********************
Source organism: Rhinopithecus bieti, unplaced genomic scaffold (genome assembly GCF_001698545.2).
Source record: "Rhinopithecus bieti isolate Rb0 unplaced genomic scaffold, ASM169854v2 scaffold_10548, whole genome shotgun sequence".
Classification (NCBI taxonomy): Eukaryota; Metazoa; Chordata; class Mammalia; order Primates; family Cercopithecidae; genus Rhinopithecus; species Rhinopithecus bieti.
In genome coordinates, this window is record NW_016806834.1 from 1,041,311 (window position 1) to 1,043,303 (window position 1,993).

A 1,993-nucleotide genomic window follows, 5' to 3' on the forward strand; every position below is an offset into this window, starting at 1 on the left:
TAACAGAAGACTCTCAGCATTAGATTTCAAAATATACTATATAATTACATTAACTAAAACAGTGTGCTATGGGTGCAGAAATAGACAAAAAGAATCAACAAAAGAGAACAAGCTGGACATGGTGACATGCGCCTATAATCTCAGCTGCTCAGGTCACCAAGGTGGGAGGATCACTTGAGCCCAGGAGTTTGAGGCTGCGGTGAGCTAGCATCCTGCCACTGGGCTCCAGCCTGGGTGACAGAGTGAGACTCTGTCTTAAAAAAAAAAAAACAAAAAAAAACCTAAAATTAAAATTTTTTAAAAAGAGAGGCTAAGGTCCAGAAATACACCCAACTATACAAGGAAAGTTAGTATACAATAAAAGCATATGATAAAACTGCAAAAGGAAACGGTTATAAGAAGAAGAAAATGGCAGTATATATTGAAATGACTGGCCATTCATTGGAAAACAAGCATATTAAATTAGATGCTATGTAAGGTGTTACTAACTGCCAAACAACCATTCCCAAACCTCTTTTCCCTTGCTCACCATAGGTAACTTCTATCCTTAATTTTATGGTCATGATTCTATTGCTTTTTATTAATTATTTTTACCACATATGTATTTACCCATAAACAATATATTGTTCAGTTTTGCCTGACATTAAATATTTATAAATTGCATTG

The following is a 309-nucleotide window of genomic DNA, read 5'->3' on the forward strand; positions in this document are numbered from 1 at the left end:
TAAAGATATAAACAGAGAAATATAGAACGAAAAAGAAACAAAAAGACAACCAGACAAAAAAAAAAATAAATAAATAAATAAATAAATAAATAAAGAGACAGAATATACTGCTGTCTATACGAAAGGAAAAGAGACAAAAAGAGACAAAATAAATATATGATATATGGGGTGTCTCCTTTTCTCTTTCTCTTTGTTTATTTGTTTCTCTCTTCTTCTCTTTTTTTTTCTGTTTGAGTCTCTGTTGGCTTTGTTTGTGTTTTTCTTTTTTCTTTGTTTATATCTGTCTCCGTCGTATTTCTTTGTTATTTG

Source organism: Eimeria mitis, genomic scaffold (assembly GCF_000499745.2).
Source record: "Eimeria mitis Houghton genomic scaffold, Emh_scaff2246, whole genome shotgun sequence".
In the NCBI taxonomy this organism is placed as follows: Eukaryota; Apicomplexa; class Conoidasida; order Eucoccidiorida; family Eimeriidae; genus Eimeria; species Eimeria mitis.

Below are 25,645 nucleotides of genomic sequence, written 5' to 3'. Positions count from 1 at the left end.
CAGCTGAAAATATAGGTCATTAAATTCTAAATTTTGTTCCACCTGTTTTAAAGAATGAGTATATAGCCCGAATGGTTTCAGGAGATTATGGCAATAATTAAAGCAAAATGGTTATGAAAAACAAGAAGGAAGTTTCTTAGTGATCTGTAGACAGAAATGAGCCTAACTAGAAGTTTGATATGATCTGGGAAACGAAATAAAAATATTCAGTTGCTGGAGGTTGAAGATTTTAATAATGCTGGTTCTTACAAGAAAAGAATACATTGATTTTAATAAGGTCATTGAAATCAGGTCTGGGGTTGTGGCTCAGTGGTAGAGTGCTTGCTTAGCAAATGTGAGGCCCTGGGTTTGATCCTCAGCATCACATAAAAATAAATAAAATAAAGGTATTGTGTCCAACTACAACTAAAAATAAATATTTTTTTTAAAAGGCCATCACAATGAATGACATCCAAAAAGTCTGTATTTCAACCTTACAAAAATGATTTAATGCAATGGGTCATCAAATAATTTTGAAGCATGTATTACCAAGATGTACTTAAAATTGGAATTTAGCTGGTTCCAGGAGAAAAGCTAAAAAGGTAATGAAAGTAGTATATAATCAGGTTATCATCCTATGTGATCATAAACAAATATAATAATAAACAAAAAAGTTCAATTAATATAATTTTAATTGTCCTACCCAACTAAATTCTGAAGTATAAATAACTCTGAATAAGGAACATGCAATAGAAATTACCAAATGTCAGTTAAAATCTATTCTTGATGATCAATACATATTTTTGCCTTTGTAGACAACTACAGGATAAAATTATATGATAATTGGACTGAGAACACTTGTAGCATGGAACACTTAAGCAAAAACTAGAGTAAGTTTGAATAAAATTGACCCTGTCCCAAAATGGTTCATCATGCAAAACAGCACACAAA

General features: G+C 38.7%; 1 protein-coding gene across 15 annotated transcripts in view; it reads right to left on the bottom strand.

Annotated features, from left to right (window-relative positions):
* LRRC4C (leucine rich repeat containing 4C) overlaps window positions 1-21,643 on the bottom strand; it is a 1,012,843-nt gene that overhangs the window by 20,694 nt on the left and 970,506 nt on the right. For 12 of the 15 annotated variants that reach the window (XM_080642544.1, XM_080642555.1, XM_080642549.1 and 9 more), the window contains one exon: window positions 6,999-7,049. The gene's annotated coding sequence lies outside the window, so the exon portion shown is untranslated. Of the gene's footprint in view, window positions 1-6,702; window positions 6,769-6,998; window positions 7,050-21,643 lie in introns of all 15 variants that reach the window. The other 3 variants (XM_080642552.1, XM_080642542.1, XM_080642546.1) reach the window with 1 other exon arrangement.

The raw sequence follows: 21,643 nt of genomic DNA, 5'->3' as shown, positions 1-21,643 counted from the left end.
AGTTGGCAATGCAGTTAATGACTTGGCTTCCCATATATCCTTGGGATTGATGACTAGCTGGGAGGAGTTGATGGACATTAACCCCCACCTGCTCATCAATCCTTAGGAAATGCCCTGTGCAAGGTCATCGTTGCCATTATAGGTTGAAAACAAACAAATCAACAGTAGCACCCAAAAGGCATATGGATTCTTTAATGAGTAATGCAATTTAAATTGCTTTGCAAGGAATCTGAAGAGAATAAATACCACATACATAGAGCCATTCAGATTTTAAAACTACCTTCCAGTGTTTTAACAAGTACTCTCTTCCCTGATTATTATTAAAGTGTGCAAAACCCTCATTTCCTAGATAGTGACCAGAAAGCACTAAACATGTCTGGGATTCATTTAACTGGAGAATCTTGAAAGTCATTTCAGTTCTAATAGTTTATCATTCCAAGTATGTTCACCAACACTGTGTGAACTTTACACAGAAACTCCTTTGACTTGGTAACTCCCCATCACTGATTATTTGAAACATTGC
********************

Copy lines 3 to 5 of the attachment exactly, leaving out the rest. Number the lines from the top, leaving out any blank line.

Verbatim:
Classification (NCBI taxonomy): Eukaryota; Metazoa; Chordata; class Mammalia; order Primates; family Cercopithecidae; genus Rhinopithecus; species Rhinopithecus bieti.
In genome coordinates, this window is record NW_016806834.1 from 1,041,311 (window position 1) to 1,043,303 (window position 1,993).

A 1,993-nucleotide genomic window follows, 5' to 3' on the forward strand; every position below is an offset into this window, starting at 1 on the left: